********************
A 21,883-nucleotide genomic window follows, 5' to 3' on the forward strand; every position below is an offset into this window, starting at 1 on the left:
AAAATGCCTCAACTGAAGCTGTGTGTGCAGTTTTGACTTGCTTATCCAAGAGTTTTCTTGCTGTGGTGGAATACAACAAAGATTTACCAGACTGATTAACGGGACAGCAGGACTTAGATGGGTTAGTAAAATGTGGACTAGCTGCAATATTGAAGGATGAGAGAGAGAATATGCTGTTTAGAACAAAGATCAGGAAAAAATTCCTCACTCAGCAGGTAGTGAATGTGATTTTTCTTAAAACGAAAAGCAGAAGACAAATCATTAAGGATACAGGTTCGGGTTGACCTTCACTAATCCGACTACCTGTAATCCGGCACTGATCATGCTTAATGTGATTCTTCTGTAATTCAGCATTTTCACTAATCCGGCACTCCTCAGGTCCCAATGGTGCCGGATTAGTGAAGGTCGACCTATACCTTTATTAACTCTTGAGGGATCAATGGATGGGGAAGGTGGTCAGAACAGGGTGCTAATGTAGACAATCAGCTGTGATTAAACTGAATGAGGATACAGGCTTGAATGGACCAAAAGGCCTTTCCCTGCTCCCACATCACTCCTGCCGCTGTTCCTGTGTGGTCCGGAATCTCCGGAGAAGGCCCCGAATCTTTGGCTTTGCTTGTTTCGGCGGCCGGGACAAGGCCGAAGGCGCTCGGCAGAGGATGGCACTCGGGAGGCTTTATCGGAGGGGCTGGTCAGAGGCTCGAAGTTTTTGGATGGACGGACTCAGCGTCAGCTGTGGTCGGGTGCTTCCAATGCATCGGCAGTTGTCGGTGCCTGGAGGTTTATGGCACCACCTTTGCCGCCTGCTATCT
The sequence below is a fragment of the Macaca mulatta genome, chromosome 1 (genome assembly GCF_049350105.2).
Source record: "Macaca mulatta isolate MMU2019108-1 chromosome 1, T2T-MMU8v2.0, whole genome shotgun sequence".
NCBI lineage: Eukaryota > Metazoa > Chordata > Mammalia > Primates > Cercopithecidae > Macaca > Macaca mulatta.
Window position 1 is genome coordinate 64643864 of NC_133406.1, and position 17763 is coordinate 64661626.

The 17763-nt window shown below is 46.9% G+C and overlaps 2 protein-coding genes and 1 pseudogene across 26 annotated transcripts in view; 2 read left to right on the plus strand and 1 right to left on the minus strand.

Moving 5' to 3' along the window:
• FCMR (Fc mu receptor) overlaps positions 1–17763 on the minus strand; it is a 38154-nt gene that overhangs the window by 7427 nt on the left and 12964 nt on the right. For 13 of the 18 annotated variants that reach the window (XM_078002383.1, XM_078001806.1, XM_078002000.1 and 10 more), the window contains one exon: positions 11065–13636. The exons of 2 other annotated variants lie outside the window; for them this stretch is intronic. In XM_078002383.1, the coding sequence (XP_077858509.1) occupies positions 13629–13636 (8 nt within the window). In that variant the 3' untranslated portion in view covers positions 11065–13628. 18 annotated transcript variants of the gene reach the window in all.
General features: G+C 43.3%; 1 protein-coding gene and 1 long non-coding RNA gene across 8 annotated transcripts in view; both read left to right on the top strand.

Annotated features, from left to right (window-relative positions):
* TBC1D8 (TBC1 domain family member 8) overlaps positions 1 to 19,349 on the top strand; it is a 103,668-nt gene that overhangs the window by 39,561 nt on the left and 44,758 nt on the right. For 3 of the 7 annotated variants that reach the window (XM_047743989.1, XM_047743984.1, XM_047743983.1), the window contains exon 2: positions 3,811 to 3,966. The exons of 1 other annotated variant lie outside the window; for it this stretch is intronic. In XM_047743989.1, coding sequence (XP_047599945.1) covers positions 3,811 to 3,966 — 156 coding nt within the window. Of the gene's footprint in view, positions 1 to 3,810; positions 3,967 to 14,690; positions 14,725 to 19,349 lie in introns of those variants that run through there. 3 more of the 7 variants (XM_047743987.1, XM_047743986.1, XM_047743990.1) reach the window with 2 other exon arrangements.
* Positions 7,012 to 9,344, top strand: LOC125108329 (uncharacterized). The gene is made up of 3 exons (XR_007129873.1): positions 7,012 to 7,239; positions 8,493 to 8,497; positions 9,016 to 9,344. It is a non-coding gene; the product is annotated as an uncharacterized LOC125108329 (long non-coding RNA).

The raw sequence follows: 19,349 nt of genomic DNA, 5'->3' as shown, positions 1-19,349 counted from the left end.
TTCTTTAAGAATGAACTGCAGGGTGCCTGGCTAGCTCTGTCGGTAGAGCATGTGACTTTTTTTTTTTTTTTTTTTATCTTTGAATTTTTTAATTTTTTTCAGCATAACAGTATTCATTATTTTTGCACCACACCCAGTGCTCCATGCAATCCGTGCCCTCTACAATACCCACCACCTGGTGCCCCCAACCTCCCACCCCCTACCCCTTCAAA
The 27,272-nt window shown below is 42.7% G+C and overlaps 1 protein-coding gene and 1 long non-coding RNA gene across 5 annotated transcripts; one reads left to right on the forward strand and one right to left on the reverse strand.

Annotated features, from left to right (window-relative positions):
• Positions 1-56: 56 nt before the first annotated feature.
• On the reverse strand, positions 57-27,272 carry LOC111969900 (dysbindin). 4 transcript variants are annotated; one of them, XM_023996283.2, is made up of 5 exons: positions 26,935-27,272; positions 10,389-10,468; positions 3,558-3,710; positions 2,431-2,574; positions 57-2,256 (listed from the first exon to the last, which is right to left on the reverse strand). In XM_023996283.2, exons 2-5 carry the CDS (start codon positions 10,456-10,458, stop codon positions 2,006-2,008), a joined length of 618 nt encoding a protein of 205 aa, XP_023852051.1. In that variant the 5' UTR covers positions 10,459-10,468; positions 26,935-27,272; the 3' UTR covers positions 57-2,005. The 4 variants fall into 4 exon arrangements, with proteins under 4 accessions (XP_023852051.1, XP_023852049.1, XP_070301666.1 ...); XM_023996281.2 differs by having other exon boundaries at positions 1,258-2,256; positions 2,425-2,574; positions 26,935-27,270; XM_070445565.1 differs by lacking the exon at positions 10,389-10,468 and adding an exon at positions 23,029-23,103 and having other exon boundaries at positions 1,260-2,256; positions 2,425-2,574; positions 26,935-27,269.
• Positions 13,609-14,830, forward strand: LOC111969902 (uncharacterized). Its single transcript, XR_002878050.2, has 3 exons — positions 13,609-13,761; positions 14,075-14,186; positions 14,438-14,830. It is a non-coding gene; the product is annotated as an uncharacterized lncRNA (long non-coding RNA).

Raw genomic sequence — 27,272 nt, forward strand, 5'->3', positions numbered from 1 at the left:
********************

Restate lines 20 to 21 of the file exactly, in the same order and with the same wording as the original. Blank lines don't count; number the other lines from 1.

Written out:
• Positions 13,609-14,830, forward strand: LOC111969902 (uncharacterized). Its single transcript, XR_002878050.2, has 3 exons — positions 13,609-13,761; positions 14,075-14,186; positions 14,438-14,830. It is a non-coding gene; the product is annotated as an uncharacterized lncRNA (long non-coding RNA).

Raw genomic sequence — 27,272 nt, forward strand, 5'->3', positions numbered from 1 at the left: